Following its assessment of another NME country, the People's Republic of China (the PRC), the Department, in its final affirmative countervailing duty determination on coated free sheet paper from the PRC, determined that the current nature of the Chinese economy does not create obstacles to applying the necessary criteria in the countervailing duty law. See Memorandum to David M. Spooner, Assistant Secretary, Import Administration, Countervailing Duty Investigation of Coated Free Sheet Paper from the People's Republic of China: Whether the Analytical Elements of the Georgetown Steel Holding are Applicable to the PRC's Present-day Economy, March 29, 2007; Coated Free Sheet Paper from the People's Republic of China: Final Affirmative Countervailing Duty Determination, 72 FR 60645 (October 25, 2007) (CFS from the PRC), and the accompanying Issues and Decision Memorandum (CFS IDM) at Comment 1; see also Circular Welded Carbon Quality Steel Pipe from the People's Republic of China: Final Affirmative Countervailing Duty Determination and Final Affirmative Determination of Critical Circumstances, 73 FR 31966 (June 5, 2008) and accompanying Issues and Decision Memorandum at Comment 1.
The petition argues that the Vietnamese economy, like the PRC's economy, is substantially different from the Soviet-style economy investigated in Georgetown Steel and that the Department should not have any special difficulties in the identification and valuation of subsidies involving a non-market economy like Vietnam. See the March 31, 2009 Petition. Finally, the petition argues that Vietnam's economy significantly mirrors the PRC's present-day economy and is at least as different from the Soviet-style economy at issue in Georgetown Steel, as the PRC's economy was found to be in 2007. Id.
The petition also argues that Vietnam's accession to the World Trade Organization (WTO) allows the Department to apply countervailing duties on imports from that country. Id. The WTO Subsidies and Countervailing Measures Agreement (SCM Agreement), similar to U.S. law, permits the imposition of countervailing duties on subsidized imports from member countries and nowhere exempts non-market economy imports from being subject to the provisions of the SCM Agreement. As Vietnam agreed to the SCM Agreement and other WTO provisions on the use of subsidies, the petition argues that Vietnam should be subject to the same disciplines as all other WTO members. Id.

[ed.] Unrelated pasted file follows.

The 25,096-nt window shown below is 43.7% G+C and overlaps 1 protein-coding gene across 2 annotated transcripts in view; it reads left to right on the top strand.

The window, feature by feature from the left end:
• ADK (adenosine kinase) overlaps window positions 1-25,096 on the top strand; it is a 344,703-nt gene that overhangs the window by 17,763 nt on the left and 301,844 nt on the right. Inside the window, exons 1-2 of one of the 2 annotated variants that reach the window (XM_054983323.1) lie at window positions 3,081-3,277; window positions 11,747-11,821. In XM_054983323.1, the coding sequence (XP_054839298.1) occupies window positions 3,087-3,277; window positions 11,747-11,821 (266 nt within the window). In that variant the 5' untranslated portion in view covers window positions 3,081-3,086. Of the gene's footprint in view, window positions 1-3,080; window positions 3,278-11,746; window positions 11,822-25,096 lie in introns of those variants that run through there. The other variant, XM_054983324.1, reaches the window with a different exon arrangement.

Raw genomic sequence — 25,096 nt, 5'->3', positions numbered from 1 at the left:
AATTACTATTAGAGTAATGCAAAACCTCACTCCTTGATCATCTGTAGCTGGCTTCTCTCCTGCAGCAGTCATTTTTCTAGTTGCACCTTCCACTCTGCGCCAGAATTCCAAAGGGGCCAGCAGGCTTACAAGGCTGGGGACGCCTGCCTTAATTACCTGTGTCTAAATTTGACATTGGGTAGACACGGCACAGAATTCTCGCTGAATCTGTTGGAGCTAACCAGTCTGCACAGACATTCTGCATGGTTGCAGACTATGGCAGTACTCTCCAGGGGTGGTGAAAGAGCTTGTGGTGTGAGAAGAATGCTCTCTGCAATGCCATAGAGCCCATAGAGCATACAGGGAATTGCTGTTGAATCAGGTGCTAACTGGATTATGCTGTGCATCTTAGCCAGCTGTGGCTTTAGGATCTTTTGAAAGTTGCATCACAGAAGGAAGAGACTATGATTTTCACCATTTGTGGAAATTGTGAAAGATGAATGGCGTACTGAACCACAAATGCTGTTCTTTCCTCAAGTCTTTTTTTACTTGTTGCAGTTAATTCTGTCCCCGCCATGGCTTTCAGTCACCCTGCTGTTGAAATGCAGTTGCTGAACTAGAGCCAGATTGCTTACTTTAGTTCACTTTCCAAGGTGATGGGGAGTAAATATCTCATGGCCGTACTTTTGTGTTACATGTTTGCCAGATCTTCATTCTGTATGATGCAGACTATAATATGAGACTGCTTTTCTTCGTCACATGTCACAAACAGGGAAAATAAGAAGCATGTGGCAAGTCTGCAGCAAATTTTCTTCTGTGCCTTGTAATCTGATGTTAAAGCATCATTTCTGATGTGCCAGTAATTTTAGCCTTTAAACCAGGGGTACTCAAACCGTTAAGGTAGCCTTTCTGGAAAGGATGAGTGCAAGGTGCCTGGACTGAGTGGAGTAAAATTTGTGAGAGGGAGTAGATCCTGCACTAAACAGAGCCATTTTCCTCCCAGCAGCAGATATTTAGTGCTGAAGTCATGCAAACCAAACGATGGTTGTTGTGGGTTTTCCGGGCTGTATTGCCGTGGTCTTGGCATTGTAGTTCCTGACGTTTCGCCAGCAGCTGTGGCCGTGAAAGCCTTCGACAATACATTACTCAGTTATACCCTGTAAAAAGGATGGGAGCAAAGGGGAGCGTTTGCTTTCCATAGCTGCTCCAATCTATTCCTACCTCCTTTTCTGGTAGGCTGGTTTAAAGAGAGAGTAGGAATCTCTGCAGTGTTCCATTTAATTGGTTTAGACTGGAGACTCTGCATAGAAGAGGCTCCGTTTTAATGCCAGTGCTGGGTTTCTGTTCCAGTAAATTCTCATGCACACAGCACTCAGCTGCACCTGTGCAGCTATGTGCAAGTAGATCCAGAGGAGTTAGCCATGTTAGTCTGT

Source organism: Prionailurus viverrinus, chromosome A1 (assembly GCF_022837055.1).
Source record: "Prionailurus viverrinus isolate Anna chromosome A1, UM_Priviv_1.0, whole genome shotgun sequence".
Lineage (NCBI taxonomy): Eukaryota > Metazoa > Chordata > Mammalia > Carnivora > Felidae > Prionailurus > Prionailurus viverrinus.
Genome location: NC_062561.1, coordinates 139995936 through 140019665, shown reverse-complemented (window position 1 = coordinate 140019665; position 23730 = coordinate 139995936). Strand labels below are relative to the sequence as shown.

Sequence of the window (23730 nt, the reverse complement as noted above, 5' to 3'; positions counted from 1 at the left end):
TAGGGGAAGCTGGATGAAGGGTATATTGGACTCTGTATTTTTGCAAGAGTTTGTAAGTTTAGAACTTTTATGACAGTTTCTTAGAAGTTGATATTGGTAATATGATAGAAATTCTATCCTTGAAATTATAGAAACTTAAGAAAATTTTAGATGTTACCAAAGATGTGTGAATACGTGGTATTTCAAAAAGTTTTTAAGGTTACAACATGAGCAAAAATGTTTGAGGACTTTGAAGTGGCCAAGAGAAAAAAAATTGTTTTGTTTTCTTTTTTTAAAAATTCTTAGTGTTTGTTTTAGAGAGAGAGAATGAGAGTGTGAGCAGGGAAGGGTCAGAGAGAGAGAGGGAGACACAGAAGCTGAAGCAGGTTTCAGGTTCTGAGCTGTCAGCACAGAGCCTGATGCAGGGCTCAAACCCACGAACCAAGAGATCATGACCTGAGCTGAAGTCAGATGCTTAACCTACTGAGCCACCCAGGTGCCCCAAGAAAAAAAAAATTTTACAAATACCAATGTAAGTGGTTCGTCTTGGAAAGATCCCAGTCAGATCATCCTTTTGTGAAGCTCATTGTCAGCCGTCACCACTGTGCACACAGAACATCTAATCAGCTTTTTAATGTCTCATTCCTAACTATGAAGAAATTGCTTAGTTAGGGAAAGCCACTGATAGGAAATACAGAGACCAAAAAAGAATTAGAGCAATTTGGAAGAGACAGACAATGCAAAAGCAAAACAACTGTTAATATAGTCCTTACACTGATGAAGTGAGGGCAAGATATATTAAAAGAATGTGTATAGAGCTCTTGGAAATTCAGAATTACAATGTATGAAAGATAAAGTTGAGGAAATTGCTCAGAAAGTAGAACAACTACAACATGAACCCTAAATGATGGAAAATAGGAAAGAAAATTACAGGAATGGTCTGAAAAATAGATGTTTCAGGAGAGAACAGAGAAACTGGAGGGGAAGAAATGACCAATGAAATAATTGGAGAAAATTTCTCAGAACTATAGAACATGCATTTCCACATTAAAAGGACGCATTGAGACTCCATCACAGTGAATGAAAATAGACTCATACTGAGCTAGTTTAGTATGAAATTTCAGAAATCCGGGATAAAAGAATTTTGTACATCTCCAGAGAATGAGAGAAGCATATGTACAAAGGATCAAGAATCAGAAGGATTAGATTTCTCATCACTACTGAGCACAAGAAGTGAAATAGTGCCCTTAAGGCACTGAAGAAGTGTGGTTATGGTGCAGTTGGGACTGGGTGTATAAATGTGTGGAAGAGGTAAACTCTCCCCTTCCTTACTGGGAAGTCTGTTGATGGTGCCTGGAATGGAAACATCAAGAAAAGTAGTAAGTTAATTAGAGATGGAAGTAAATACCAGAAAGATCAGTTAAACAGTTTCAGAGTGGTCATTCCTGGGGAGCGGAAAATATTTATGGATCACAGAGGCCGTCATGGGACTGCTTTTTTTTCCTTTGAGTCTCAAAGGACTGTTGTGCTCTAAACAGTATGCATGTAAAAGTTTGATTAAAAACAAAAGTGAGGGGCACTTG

Given the complex legal and policy issues involved in determining whether the CVD law should be applied to Vietnam, the Department invited public comment on this matter. See Initiation Notice, 74 FR at 19067. The comments we received are on file in the Department's CRU, and can be accessed on the Web at http://ia.ita.doc.gov/ia-highlights-and-news. Informed by those comments and based on our assessment of the differences between the Vietnamese economy today and the Soviet-style economies that were the subject of Georgetown Steel, we preliminarily determine that the countervailing duty law can be applied to imports from Vietnam. For a detailed discussion of the Department's research and analysis, see Memorandum to Ronald K. Lorentzen, Acting Assistant Secretary, Import Administration, “Countervailing Duty Investigation of Polyethylene Retail Carrier Bags from the Socialist Republic of Vietnam Whether the CVD law is Applicable to Start Printed Page 45814Vietnam's Present Day Economy” (August 28, 2009).